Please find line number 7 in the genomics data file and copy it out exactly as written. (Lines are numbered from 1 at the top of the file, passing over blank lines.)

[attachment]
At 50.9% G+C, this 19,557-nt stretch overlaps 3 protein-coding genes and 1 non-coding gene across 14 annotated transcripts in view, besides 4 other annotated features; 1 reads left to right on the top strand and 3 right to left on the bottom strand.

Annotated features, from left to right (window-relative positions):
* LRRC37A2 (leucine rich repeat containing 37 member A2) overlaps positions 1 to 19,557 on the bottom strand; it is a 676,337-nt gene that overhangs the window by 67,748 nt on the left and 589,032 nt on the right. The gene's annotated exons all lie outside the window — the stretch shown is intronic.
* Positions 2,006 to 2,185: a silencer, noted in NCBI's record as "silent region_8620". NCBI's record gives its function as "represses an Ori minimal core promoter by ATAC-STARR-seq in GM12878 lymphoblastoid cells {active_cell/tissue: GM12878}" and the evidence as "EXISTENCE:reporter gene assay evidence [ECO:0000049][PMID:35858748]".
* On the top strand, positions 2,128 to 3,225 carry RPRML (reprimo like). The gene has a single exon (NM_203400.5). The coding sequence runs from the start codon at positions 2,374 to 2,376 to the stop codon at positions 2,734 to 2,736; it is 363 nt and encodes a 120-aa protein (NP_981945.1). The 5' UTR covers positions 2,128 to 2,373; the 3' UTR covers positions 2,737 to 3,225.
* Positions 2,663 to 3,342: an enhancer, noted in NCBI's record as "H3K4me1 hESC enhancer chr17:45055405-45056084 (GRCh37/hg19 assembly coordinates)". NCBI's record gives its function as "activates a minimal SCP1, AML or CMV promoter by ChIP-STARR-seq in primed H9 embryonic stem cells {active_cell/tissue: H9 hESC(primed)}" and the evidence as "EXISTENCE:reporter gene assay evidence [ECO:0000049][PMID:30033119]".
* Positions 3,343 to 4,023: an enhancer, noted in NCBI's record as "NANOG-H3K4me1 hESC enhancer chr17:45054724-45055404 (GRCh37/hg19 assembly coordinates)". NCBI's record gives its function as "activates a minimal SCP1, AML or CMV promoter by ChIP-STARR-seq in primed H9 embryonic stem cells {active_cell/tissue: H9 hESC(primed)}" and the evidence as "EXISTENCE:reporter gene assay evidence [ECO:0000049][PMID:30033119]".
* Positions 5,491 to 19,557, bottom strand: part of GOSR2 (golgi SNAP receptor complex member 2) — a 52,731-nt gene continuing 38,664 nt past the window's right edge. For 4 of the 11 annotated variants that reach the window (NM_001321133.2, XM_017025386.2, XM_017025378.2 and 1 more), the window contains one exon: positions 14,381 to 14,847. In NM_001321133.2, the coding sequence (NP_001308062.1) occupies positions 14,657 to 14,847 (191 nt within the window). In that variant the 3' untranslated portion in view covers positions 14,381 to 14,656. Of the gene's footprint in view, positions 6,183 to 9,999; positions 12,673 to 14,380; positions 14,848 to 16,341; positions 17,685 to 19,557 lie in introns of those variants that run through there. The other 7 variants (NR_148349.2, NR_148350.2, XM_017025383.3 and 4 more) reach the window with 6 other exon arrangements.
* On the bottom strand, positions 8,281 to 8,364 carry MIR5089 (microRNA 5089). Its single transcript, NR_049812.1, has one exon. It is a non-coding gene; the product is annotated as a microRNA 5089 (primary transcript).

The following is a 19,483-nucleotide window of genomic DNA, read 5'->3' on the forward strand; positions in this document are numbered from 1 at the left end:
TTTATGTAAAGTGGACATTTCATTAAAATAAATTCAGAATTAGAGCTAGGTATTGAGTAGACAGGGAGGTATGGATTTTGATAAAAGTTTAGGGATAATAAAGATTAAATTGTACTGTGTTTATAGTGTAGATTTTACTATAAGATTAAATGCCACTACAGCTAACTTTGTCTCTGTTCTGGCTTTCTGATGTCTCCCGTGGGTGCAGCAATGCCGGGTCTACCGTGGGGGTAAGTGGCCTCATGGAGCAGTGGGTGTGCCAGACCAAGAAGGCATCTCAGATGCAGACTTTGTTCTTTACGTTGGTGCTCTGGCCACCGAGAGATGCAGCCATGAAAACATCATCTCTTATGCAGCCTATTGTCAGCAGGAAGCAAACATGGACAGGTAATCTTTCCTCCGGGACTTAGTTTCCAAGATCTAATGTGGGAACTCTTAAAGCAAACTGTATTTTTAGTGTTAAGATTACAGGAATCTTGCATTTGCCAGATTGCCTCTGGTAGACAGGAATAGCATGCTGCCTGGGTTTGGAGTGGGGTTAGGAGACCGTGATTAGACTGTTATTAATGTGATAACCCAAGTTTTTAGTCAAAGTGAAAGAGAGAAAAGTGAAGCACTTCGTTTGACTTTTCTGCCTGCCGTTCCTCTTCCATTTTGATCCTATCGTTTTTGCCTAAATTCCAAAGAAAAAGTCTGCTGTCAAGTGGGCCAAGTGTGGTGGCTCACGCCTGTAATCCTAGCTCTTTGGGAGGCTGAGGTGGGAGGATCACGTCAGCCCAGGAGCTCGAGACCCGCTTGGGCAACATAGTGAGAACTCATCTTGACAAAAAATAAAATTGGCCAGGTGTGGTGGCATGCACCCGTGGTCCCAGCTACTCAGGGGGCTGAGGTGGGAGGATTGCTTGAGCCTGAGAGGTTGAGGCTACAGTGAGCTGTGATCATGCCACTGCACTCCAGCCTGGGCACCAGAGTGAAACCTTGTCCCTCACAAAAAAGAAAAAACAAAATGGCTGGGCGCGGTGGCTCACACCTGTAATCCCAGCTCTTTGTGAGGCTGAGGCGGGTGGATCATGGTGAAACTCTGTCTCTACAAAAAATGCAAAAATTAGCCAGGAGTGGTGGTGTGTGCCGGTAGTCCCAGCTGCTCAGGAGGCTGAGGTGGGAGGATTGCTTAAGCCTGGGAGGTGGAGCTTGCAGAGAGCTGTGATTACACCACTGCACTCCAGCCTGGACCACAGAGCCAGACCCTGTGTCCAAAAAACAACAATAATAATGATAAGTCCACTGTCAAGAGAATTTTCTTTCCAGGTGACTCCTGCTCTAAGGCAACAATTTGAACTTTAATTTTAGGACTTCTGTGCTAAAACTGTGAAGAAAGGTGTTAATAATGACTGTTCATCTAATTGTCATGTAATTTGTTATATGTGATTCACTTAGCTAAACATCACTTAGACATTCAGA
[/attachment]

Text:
* Positions 3,343 to 4,023: an enhancer, noted in NCBI's record as "NANOG-H3K4me1 hESC enhancer chr17:45054724-45055404 (GRCh37/hg19 assembly coordinates)". NCBI's record gives its function as "activates a minimal SCP1, AML or CMV promoter by ChIP-STARR-seq in primed H9 embryonic stem cells {active_cell/tissue: H9 hESC(primed)}" and the evidence as "EXISTENCE:reporter gene assay evidence [ECO:0000049][PMID:30033119]".